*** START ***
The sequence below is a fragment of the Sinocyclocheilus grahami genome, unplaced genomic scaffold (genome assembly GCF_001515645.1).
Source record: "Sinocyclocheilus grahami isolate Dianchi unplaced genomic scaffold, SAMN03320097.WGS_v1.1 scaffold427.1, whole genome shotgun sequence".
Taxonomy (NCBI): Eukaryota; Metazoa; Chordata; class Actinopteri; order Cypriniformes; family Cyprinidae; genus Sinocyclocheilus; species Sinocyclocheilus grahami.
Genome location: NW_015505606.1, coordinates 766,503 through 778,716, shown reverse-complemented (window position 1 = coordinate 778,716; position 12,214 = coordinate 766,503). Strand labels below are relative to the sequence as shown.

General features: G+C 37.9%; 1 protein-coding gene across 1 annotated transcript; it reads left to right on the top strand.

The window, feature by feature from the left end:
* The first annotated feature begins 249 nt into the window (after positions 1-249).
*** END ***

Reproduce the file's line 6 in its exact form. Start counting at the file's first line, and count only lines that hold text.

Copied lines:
The window, feature by feature from the left end: